Internet/BlogsTV

Who Needs to Pitch?

Making Fiends

LA Weekly has two articles this week profiling Amy Winfrey and her animated webseries Making Fiends and Stefan Bucher’s Daily Monster video podcast. What do both of these creators have in common? Their ideas started out as independent self-financed Internet projects that gained a popular fan following and were ultimately given TV deals by major companies. Making Fiends is about to debut as an animated series on Nickelodeon, while Daily Monster was collected into book form this year and will also appear as a segment on PBS’s new Electric Company in 2009.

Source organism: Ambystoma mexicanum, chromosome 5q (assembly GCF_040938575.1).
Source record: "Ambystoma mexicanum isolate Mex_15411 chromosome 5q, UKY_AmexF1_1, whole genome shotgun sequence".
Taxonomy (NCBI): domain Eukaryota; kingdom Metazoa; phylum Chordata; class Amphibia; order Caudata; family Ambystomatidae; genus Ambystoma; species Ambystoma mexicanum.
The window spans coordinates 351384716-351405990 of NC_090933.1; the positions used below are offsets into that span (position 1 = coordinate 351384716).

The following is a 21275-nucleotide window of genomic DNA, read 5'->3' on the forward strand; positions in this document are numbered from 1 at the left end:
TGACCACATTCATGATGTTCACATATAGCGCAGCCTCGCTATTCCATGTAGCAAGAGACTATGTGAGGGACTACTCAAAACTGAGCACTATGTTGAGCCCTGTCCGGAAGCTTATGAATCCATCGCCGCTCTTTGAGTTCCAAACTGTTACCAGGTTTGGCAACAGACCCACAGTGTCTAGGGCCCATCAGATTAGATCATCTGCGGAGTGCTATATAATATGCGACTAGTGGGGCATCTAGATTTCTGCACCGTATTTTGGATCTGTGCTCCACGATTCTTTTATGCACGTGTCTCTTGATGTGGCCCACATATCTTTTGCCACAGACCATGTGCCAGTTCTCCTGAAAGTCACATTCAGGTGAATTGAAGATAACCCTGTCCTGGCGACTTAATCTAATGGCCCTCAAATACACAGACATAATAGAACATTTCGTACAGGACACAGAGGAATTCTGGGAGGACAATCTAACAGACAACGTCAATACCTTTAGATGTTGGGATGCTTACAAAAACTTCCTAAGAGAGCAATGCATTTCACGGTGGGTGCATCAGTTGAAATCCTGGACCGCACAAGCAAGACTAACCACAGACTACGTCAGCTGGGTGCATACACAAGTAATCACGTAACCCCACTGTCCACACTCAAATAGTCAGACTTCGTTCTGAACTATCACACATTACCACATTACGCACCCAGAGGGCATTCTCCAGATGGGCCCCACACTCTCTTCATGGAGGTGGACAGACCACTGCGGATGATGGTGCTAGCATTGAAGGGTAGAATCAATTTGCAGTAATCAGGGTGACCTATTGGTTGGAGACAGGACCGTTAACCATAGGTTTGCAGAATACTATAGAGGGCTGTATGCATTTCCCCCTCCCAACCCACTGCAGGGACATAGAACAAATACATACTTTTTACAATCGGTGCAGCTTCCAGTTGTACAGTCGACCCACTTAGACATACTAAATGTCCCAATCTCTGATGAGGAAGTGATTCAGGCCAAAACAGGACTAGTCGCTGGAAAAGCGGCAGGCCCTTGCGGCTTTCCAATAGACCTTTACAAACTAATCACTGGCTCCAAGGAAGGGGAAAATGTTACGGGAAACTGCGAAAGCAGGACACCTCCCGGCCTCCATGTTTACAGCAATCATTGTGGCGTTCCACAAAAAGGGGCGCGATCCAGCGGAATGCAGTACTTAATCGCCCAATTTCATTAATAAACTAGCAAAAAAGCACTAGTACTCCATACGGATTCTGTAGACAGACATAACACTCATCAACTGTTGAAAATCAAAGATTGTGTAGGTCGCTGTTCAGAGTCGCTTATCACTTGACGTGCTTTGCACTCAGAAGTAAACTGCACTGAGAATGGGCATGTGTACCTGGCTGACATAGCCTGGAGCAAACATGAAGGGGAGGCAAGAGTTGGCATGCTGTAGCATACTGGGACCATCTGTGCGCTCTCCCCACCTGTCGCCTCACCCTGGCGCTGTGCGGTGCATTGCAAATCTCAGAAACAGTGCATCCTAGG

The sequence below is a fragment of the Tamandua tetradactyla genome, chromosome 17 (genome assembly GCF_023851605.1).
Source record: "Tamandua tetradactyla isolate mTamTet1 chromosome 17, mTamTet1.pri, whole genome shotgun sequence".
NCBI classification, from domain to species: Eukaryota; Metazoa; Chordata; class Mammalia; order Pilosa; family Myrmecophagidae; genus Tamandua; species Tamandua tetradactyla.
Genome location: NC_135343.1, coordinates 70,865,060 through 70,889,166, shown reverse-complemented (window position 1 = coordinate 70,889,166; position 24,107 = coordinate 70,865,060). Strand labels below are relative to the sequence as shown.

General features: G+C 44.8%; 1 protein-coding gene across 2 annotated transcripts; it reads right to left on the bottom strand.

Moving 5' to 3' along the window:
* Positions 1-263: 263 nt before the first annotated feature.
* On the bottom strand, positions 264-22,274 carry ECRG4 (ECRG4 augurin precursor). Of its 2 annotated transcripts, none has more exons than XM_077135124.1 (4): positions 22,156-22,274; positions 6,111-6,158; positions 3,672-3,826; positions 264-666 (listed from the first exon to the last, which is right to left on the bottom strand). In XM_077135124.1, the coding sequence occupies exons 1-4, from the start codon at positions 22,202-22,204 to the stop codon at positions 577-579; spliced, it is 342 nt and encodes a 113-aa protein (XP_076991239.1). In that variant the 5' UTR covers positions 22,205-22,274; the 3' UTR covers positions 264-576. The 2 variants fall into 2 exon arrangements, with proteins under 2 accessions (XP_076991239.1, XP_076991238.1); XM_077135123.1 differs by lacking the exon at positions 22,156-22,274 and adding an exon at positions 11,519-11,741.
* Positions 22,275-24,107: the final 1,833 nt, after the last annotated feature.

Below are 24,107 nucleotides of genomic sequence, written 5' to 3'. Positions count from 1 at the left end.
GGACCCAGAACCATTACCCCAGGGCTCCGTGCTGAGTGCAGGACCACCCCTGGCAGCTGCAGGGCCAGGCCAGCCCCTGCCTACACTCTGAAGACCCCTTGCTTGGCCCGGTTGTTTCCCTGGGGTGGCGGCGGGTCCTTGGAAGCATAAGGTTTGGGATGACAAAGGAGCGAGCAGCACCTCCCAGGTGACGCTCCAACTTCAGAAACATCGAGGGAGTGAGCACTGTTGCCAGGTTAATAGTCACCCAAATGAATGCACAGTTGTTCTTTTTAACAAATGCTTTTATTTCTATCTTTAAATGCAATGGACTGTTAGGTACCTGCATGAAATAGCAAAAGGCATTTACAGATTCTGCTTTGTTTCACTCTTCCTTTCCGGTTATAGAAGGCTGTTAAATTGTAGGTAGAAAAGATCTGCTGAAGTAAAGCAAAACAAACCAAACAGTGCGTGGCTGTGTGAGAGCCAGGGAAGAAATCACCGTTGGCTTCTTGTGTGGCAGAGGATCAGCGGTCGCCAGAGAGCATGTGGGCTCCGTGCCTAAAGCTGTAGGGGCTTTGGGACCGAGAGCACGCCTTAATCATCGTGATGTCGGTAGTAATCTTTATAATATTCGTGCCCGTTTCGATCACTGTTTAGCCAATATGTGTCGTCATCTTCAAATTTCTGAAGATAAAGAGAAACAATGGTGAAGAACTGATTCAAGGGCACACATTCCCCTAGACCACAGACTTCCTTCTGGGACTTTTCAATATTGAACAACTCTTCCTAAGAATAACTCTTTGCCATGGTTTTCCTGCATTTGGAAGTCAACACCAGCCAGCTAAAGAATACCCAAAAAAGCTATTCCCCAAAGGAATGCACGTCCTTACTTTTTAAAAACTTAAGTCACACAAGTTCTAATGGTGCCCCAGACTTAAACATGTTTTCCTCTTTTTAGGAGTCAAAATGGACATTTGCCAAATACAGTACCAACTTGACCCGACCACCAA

The paths that both of these properties have taken offer a view into how new TV animation ideas will be discovered in the future. The dysfunctional system of pitching and development in TV animation still exists, but it is on the wane and being dismantled by the Internet. As Winfrey and Bucher have demonstrated, creators are no longer beholden to clueless and sheltered development execs who don’t have the foggiest about what their audiences want to watch. Today an artist can create an uncompromised piece of animation independently, post it online, and attract a significant audience without any assistance from broadcasters. The cherry on top is that if your idea is successful, major companies will be knocking at your door to pay you money to produce more episodes.